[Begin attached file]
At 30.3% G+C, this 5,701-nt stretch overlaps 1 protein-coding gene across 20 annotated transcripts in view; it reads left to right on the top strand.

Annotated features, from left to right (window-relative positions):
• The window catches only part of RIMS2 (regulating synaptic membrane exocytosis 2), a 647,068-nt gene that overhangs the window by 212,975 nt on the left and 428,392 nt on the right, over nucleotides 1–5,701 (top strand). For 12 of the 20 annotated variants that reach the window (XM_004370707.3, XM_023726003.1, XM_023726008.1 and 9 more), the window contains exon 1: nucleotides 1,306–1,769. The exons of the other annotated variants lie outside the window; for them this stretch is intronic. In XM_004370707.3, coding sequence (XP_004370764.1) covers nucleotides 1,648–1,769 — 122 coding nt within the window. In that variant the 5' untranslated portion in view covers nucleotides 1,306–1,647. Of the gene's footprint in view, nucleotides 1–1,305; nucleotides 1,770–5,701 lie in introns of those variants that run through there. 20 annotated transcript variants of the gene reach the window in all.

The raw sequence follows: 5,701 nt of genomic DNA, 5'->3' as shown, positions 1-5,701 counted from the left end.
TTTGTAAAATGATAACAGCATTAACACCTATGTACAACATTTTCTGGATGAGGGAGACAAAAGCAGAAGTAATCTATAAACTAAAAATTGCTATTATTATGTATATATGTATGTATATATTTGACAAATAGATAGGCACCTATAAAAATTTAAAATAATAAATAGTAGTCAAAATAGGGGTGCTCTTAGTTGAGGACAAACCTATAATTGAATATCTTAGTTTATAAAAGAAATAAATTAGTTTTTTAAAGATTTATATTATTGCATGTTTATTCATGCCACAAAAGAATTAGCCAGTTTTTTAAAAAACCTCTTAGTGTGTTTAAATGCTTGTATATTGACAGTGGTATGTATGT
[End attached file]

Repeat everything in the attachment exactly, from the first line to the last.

At 30.3% G+C, this 5,701-nt stretch overlaps 1 protein-coding gene across 20 annotated transcripts in view; it reads left to right on the top strand.

Annotated features, from left to right (window-relative positions):
• The window catches only part of RIMS2 (regulating synaptic membrane exocytosis 2), a 647,068-nt gene that overhangs the window by 212,975 nt on the left and 428,392 nt on the right, over nucleotides 1–5,701 (top strand). For 12 of the 20 annotated variants that reach the window (XM_004370707.3, XM_023726003.1, XM_023726008.1 and 9 more), the window contains exon 1: nucleotides 1,306–1,769. The exons of the other annotated variants lie outside the window; for them this stretch is intronic. In XM_004370707.3, coding sequence (XP_004370764.1) covers nucleotides 1,648–1,769 — 122 coding nt within the window. In that variant the 5' untranslated portion in view covers nucleotides 1,306–1,647. Of the gene's footprint in view, nucleotides 1–1,305; nucleotides 1,770–5,701 lie in introns of those variants that run through there. 20 annotated transcript variants of the gene reach the window in all.

The raw sequence follows: 5,701 nt of genomic DNA, 5'->3' as shown, positions 1-5,701 counted from the left end.
TTTGTAAAATGATAACAGCATTAACACCTATGTACAACATTTTCTGGATGAGGGAGACAAAAGCAGAAGTAATCTATAAACTAAAAATTGCTATTATTATGTATATATGTATGTATATATTTGACAAATAGATAGGCACCTATAAAAATTTAAAATAATAAATAGTAGTCAAAATAGGGGTGCTCTTAGTTGAGGACAAACCTATAATTGAATATCTTAGTTTATAAAAGAAATAAATTAGTTTTTTAAAGATTTATATTATTGCATGTTTATTCATGCCACAAAAGAATTAGCCAGTTTTTTAAAAAACCTCTTAGTGTGTTTAAATGCTTGTATATTGACAGTGGTATGTATGT